The EU is one of the world’s largest importers of tropical deforestation and associated emissions, second only to China, according to a WWF report. Based on these findings the World Wildlife Foundation makes a plea for more focus on deforestation-free sourcing of raw materials.
According to WWF the report underlines the need for a European law. This law should address the entirety of the footprint of EU consumption on the planet’s forests and other ecosystems. Such as grasslands and wetlands. The report ‘Stepping up: The continuing impact of EU consumption on nature’ is based on data and insights compiled by the Stockholm Environment Institute (SEI) and through the transparency initiative Trase. According to WWF the report provides a look behind the scenes of EU trade, and its hand in tropical deforestation and the destruction of other ecosystems worldwide.
“Right now the EU is part of the problem. With the right legislation we could be part of the solution”, according to Anke Schulmeister-Oldenhove, Senior Forest Policy Officer at WWF’s European Policy Office, one of the lead authors of the report. “European legislation should prevent any product that has contributed to the destruction of nature from entering EU markets. Be that ‘legally’ or illegally – or human rights violations. It must also provide companies with clear, actionable rules.”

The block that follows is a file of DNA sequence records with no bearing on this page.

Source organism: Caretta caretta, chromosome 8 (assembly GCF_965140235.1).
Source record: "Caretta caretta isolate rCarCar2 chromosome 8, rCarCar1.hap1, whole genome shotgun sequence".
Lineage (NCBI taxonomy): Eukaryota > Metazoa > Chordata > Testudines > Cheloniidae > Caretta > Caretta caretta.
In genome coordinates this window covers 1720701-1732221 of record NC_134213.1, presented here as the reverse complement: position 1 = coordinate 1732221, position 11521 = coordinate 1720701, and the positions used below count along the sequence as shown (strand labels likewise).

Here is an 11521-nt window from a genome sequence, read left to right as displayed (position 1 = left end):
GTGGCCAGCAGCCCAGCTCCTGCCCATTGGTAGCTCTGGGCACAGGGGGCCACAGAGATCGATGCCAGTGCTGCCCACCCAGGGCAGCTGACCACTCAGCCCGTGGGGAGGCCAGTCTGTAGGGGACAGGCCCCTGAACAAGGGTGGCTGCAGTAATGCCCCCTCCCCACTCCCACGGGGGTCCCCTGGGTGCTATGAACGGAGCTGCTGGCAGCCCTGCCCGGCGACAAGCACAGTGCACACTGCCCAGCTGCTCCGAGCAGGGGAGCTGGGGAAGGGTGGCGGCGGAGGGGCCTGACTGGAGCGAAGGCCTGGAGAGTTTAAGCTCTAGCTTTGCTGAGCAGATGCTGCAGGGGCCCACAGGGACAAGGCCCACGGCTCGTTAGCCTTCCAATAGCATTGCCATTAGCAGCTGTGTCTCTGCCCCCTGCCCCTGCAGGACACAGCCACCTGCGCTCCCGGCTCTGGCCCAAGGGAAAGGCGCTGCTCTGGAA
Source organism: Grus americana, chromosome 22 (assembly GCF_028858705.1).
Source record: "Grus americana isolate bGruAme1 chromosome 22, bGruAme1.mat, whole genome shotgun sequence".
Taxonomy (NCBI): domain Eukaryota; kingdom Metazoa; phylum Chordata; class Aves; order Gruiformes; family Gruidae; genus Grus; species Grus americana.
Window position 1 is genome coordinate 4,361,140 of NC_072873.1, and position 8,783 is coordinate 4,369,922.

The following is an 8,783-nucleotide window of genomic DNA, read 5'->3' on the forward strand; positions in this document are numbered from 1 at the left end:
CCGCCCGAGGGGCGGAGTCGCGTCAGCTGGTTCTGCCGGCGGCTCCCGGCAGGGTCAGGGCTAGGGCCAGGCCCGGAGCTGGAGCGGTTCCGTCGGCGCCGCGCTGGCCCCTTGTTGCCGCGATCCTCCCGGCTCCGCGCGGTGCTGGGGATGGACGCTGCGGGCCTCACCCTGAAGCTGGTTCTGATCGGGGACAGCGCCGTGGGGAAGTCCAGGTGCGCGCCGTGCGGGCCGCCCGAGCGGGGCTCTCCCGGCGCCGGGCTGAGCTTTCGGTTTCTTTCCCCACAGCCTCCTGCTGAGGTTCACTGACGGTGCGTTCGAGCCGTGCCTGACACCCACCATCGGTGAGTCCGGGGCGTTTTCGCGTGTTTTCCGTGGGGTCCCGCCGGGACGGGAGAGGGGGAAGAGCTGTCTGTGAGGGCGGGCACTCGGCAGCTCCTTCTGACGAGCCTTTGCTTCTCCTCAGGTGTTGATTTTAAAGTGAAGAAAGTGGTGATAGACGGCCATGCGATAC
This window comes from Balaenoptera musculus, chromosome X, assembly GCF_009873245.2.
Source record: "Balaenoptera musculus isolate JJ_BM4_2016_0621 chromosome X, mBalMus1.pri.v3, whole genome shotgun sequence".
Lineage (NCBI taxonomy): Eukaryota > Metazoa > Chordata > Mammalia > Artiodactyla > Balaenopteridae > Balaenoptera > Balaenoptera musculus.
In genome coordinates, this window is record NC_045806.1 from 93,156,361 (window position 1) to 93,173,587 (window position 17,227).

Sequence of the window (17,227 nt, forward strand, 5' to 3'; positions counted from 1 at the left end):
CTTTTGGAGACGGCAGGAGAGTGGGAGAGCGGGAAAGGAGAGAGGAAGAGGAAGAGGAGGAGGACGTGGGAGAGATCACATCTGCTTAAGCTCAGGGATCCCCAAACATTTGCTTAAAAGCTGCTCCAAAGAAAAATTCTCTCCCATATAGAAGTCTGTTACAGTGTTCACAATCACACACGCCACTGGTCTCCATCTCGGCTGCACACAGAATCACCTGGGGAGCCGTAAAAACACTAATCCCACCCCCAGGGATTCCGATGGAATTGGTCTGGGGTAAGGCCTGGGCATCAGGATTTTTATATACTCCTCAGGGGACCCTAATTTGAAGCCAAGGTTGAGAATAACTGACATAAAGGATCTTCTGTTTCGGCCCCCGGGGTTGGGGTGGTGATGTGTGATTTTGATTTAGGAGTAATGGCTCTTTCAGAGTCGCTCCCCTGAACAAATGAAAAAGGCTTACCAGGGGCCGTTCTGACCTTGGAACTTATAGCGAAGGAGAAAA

According to the report the EU is the second biggest importer of deforestation after China. In 2017, the EU was responsible for 16 percent of deforestation associated with international trade. This totals to 203,000 hectares and 116 million tonnes of CO₂. The EU was surpassed by China (24%) but outranked India (9%), the United States (7%) and Japan (5%).
Between 2005-2017, soy, palm oil and beef were the commodities with the largest embedded tropical deforestation imported into the EU. These products are followed by wood products, cocoa and coffee.
The largest EU economies were responsible for 80 percent of the EU’s embedded deforestation through their use and consumption. Among these economies are Germany, Italy, Spain, the UK, the Netherlands, France, Belgium and Poland.
The European feed federation Fefac has shown that a large part of the imported raw material used in feed, are classified as ‘guaranteed deforestation free’. The percentages vary depending on the country and raw material.
Fefac has recently adjusted the Soy Sourcing guidelines to include the criterium ‘deforestation free’ in the guidelines. This is not obligatory at the moment, but it is expected it will be in future.
The full WWF report can be found on the website of the WWF.
Also read: Global production of RTRS soy increases